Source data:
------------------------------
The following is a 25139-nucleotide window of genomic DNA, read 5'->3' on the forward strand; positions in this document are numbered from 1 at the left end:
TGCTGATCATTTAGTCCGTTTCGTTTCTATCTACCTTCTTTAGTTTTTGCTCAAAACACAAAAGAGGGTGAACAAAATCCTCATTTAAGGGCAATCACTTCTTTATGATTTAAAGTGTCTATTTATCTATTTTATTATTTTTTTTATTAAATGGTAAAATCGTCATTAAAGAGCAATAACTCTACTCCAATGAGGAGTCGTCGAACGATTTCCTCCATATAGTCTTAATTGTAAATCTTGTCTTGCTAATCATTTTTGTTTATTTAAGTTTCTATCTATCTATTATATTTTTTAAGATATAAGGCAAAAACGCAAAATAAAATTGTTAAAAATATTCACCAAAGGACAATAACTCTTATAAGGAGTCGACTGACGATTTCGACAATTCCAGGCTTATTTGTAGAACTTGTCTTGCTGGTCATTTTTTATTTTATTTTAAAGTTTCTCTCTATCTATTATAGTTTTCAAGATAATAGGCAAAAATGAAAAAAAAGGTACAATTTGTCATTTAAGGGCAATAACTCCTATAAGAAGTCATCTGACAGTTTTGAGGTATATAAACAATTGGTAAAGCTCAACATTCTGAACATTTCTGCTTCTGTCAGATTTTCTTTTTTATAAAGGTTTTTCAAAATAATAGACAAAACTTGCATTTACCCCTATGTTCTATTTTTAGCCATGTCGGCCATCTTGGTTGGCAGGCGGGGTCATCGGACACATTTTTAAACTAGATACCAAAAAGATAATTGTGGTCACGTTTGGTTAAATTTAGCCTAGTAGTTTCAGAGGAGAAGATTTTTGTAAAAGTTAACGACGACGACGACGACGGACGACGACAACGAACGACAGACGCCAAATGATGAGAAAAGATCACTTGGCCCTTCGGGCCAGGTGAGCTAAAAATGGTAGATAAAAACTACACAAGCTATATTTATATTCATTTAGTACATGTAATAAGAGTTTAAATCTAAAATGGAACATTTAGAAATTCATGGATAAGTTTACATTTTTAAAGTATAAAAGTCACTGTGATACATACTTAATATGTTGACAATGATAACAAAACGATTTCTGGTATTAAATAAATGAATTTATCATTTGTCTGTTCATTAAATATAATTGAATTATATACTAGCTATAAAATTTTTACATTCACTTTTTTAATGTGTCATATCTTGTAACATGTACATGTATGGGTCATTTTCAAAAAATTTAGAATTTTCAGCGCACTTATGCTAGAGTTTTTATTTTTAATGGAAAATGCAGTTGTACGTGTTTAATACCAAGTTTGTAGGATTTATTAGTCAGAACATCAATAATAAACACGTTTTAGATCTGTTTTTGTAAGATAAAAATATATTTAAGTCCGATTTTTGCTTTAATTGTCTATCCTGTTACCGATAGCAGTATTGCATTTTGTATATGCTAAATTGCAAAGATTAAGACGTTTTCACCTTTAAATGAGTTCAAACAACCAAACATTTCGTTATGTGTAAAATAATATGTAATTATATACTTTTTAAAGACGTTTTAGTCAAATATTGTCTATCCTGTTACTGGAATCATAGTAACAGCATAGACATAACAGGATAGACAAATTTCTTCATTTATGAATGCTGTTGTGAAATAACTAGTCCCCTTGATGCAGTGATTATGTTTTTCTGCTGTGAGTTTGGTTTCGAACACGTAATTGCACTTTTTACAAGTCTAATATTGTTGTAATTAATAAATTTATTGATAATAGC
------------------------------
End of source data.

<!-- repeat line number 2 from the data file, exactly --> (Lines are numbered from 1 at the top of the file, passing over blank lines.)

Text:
TGCTGATCATTTAGTCCGTTTCGTTTCTATCTACCTTCTTTAGTTTTTGCTCAAAACACAAAAGAGGGTGAACAAAATCCTCATTTAAGGGCAATCACTTCTTTATGATTTAAAGTGTCTATTTATCTATTTTATTATTTTTTTTATTAAATGGTAAAATCGTCATTAAAGAGCAATAACTCTACTCCAATGAGGAGTCGTCGAACGATTTCCTCCATATAGTCTTAATTGTAAATCTTGTCTTGCTAATCATTTTTGTTTATTTAAGTTTCTATCTATCTATTATATTTTTTAAGATATAAGGCAAAAACGCAAAATAAAATTGTTAAAAATATTCACCAAAGGACAATAACTCTTATAAGGAGTCGACTGACGATTTCGACAATTCCAGGCTTATTTGTAGAACTTGTCTTGCTGGTCATTTTTTATTTTATTTTAAAGTTTCTCTCTATCTATTATAGTTTTCAAGATAATAGGCAAAAATGAAAAAAAAGGTACAATTTGTCATTTAAGGGCAATAACTCCTATAAGAAGTCATCTGACAGTTTTGAGGTATATAAACAATTGGTAAAGCTCAACATTCTGAACATTTCTGCTTCTGTCAGATTTTCTTTTTTATAAAGGTTTTTCAAAATAATAGACAAAACTTGCATTTACCCCTATGTTCTATTTTTAGCCATGTCGGCCATCTTGGTTGGCAGGCGGGGTCATCGGACACATTTTTAAACTAGATACCAAAAAGATAATTGTGGTCACGTTTGGTTAAATTTAGCCTAGTAGTTTCAGAGGAGAAGATTTTTGTAAAAGTTAACGACGACGACGACGACGGACGACGACAACGAACGACAGACGCCAAATGATGAGAAAAGATCACTTGGCCCTTCGGGCCAGGTGAGCTAAAAATGGTAGATAAAAACTACACAAGCTATATTTATATTCATTTAGTACATGTAATAAGAGTTTAAATCTAAAATGGAACATTTAGAAATTCATGGATAAGTTTACATTTTTAAAGTATAAAAGTCACTGTGATACATACTTAATATGTTGACAATGATAACAAAACGATTTCTGGTATTAAATAAATGAATTTATCATTTGTCTGTTCATTAAATATAATTGAATTATATACTAGCTATAAAATTTTTACATTCACTTTTTTAATGTGTCATATCTTGTAACATGTACATGTATGGGTCATTTTCAAAAAATTTAGAATTTTCAGCGCACTTATGCTAGAGTTTTTATTTTTAATGGAAAATGCAGTTGTACGTGTTTAATACCAAGTTTGTAGGATTTATTAGTCAGAACATCAATAATAAACACGTTTTAGATCTGTTTTTGTAAGATAAAAATATATTTAAGTCCGATTTTTGCTTTAATTGTCTATCCTGTTACCGATAGCAGTATTGCATTTTGTATATGCTAAATTGCAAAGATTAAGACGTTTTCACCTTTAAATGAGTTCAAACAACCAAACATTTCGTTATGTGTAAAATAATATGTAATTATATACTTTTTAAAGACGTTTTAGTCAAATATTGTCTATCCTGTTACTGGAATCATAGTAACAGCATAGACATAACAGGATAGACAAATTTCTTCATTTATGAATGCTGTTGTGAAATAACTAGTCCCCTTGATGCAGTGATTATGTTTTTCTGCTGTGAGTTTGGTTTCGAACACGTAATTGCACTTTTTACAAGTCTAATATTGTTGTAATTAATAAATTTATTGATAATAGC